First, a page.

Jennifer Taylor Florida’s Agriculture Woman Of The Year

Jennifer Taylor, an associate professor in Florida A&M University’s College of Agriculture and Food Sciences, can thank her grandmother’s fortitude for instilling in her the riches of the soil.

In the 1940s, Lola Hampton, a sharecropper, was able to purchase a 32 ½-acre farm in Glenwood, Georgia. She shared the abundance of fruits and vegetables with family and neighbors.

In 2010, Taylor and her husband, Ronald Gilmore, resurrected the farm, where they now are popular organic farmers, growing their own fruits and vegetables and teaching others of the benefits of organic farming.

At the same time, Taylor has earned a reputation as one of the state’s most prolific promoters of agriculture, organic farming, education and sustainability.

On Feb. 10, Taylor will be honored as the “2019 Woman of the Year in Agriculture” during the Florida State Fair by the Department of Agriculture and Consumer Services, in conjunction with the Florida State Fair Authority and the Florida Farm Bureau Women’s Leadership Program.

For the past 35 years, the department has bestowed the honor on women who have made exceptional contributions to Florida agriculture. Previous honorees have made their mark in areas such as cattle, horticulture, timber, citrus, agriculture education, and more.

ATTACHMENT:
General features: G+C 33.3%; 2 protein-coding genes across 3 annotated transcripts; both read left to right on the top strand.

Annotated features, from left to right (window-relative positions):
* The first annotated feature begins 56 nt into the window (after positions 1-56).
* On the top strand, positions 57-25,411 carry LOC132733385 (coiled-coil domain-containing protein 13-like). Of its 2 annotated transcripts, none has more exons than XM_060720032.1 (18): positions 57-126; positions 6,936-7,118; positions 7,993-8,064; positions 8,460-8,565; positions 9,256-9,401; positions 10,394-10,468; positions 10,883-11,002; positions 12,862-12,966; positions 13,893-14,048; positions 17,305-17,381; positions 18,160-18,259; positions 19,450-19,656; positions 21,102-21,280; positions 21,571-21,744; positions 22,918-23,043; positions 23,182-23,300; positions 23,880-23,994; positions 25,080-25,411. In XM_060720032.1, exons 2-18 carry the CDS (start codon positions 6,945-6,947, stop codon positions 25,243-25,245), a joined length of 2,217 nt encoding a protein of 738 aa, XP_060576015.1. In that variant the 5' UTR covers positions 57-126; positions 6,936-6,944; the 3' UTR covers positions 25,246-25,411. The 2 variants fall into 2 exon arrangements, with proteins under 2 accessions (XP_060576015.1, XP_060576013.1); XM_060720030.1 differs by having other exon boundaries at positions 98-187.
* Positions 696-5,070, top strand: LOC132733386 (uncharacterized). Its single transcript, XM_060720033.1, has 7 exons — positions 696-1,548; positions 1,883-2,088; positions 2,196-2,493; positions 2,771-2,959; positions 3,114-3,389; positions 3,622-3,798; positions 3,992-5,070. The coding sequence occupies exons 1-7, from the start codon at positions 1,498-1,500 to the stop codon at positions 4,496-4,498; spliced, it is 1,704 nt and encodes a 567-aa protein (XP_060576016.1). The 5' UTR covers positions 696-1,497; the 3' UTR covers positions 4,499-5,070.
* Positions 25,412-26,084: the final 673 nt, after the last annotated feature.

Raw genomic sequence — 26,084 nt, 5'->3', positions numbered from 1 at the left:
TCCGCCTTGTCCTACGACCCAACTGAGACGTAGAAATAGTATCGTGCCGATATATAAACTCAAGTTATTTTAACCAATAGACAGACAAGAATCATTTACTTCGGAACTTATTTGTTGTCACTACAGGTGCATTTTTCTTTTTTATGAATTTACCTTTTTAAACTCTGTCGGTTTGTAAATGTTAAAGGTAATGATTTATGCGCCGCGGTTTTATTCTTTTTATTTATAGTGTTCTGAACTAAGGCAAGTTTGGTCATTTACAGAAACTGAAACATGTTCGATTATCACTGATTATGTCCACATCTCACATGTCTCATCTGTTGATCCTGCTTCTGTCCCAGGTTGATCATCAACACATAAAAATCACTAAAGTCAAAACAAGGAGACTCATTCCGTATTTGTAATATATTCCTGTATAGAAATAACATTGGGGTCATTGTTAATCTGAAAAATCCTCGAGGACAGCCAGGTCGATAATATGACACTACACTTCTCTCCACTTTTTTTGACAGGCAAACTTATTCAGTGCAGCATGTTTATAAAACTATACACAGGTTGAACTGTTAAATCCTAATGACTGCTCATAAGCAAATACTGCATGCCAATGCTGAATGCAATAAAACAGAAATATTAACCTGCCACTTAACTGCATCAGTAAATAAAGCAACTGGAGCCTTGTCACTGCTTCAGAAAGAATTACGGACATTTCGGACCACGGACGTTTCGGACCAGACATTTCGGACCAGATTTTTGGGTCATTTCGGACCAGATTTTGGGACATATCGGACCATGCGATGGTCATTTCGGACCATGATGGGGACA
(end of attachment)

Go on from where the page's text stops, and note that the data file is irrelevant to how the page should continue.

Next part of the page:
“It’s my honor to announce Dr. Jennifer Taylor as Florida’s Woman of the Year in Agriculture for her many contributions and outstanding leadership within our state’s agriculture community,” Agriculture Commissioner Nikki Fried said in her announcement this week.

“Forward thinkers and advocates like her are working to break barriers while leading the charge towards sustainable practices,” Fried added. “Dr. Taylor’s dedication to underserved farming communities and focus on organic farming systems is a source of inspiration.”

In addition to her role as associate professor, Taylor also is coordinator of the FAMU Statewide Small Farm Program.

She is well known for involvement in promoting organic farming in Tallahassee and was one of the driving forces in establishing the weekly farmer’s market at Lake Ella.

Taylor earned her undergraduate degree in agronomy at FAMU, following up with a master’s degree in agronomy at Iowa State and a doctorate in vocational and technical education from Virginia Tech.

Last fall, she was recognized by Rodale Institute as an Organic Pioneer. The honor is presented annually to a a farmer, a scientist, and a business person—for their innovations and commitment to the organic industry.

Source – Tallahassee

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